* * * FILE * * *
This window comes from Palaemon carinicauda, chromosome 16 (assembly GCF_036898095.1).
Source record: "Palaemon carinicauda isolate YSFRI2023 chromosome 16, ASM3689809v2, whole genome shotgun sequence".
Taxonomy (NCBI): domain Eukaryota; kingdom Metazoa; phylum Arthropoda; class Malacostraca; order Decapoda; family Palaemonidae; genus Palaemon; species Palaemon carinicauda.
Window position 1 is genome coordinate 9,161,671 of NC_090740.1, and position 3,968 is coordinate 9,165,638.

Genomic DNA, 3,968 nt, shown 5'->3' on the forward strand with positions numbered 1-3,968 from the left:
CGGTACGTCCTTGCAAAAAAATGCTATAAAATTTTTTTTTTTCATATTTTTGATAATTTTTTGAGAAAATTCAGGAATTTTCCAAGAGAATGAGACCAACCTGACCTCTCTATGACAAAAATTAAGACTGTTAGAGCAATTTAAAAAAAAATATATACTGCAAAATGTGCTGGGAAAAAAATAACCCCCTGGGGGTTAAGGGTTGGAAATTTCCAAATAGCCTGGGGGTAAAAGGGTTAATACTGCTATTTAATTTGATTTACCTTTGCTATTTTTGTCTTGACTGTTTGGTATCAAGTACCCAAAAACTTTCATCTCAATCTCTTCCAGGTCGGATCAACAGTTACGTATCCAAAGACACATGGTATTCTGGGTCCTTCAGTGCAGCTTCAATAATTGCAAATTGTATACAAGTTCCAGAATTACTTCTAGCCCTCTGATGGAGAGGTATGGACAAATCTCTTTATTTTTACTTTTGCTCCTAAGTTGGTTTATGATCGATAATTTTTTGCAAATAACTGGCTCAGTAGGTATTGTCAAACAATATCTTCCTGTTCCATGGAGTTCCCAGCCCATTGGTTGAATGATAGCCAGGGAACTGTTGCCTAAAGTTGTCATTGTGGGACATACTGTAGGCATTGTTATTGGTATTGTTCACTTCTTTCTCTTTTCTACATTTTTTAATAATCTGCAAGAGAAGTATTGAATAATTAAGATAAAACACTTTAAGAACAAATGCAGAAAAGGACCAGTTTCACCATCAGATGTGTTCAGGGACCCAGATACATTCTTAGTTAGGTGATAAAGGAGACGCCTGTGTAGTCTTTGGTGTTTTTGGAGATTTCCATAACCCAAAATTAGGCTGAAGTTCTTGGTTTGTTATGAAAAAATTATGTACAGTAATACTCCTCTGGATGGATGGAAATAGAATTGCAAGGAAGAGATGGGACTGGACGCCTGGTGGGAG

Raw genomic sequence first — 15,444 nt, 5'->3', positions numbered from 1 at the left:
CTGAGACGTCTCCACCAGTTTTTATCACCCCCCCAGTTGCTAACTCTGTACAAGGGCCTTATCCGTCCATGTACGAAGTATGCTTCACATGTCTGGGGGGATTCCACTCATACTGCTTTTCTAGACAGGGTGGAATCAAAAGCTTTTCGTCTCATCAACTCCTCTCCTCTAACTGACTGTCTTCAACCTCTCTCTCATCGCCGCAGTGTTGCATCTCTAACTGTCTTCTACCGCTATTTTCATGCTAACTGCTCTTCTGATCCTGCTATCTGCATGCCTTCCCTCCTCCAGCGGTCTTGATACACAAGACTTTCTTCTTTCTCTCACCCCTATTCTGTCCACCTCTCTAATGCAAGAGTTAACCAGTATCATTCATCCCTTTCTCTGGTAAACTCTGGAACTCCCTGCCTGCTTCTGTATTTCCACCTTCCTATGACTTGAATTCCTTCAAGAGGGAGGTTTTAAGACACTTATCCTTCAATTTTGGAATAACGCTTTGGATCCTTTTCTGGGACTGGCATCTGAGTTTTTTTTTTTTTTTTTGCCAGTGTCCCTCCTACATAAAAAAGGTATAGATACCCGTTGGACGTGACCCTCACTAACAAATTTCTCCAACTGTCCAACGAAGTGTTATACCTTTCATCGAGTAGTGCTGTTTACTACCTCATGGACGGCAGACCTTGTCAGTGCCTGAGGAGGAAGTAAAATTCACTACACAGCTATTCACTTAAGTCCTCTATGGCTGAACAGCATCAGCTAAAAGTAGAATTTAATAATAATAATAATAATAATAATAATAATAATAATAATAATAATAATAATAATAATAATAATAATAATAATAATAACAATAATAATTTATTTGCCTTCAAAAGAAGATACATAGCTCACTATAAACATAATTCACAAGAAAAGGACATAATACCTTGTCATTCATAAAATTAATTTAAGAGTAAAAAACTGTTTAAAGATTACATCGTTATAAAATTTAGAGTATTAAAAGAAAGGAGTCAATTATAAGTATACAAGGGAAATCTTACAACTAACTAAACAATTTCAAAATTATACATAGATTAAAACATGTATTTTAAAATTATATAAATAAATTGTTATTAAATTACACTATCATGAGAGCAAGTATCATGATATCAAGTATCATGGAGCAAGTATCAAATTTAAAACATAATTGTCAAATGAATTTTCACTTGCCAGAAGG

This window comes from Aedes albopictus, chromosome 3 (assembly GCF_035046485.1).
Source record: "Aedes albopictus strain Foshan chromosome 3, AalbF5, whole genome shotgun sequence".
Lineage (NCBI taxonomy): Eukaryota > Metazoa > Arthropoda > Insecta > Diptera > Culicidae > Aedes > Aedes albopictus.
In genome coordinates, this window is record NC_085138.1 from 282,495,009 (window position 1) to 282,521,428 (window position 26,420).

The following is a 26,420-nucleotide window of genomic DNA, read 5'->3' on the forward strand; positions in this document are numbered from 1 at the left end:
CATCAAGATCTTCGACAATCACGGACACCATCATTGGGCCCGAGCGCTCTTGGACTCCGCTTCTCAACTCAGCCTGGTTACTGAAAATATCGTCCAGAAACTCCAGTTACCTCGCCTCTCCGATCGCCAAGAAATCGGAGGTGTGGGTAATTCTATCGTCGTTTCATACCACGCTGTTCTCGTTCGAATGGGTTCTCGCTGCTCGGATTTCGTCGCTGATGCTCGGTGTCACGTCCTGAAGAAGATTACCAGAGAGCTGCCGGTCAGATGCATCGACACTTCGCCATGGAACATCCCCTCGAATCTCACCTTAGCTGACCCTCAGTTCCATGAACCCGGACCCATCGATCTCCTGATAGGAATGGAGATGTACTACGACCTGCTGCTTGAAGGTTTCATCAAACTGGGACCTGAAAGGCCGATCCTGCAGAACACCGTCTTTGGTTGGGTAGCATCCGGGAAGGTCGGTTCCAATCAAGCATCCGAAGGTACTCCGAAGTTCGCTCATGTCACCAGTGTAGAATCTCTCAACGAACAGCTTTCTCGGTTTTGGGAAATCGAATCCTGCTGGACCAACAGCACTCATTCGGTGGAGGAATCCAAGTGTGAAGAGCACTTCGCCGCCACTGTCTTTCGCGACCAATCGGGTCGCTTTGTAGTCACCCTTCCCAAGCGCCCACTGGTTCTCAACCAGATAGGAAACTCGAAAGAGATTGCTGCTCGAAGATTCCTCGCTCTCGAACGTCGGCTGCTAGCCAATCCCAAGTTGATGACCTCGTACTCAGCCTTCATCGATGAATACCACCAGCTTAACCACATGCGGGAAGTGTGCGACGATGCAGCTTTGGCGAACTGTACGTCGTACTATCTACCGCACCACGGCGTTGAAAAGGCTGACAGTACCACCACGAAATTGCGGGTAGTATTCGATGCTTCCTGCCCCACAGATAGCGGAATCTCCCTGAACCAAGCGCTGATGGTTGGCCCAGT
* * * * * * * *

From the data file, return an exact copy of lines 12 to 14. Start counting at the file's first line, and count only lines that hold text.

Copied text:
In genome coordinates, this window is record NC_085138.1 from 282,495,009 (window position 1) to 282,521,428 (window position 26,420).

The following is a 26,420-nucleotide window of genomic DNA, read 5'->3' on the forward strand; positions in this document are numbered from 1 at the left end:
CATCAAGATCTTCGACAATCACGGACACCATCATTGGGCCCGAGCGCTCTTGGACTCCGCTTCTCAACTCAGCCTGGTTACTGAAAATATCGTCCAGAAACTCCAGTTACCTCGCCTCTCCGATCGCCAAGAAATCGGAGGTGTGGGTAATTCTATCGTCGTTTCATACCACGCTGTTCTCGTTCGAATGGGTTCTCGCTGCTCGGATTTCGTCGCTGATGCTCGGTGTCACGTCCTGAAGAAGATTACCAGAGAGCTGCCGGTCAGATGCATCGACACTTCGCCATGGAACATCCCCTCGAATCTCACCTTAGCTGACCCTCAGTTCCATGAACCCGGACCCATCGATCTCCTGATAGGAATGGAGATGTACTACGACCTGCTGCTTGAAGGTTTCATCAAACTGGGACCTGAAAGGCCGATCCTGCAGAACACCGTCTTTGGTTGGGTAGCATCCGGGAAGGTCGGTTCCAATCAAGCATCCGAAGGTACTCCGAAGTTCGCTCATGTCACCAGTGTAGAATCTCTCAACGAACAGCTTTCTCGGTTTTGGGAAATCGAATCCTGCTGGACCAACAGCACTCATTCGGTGGAGGAATCCAAGTGTGAAGAGCACTTCGCCGCCACTGTCTTTCGCGACCAATCGGGTCGCTTTGTAGTCACCCTTCCCAAGCGCCCACTGGTTCTCAACCAGATAGGAAACTCGAAAGAGATTGCTGCTCGAAGATTCCTCGCTCTCGAACGTCGGCTGCTAGCCAATCCCAAGTTGATGACCTCGTACTCAGCCTTCATCGATGAATACCACCAGCTTAACCACATGCGGGAAGTGTGCGACGATGCAGCTTTGGCGAACTGTACGTCGTACTATCTACCGCACCACGGCGTTGAAAAGGCTGACAGTACCACCACGAAATTGCGGGTAGTATTCGATGCTTCCTGCCCCACAGATAGCGGAATCTCCCTGAACCAAGCGCTGATGGTTGGCCCAGT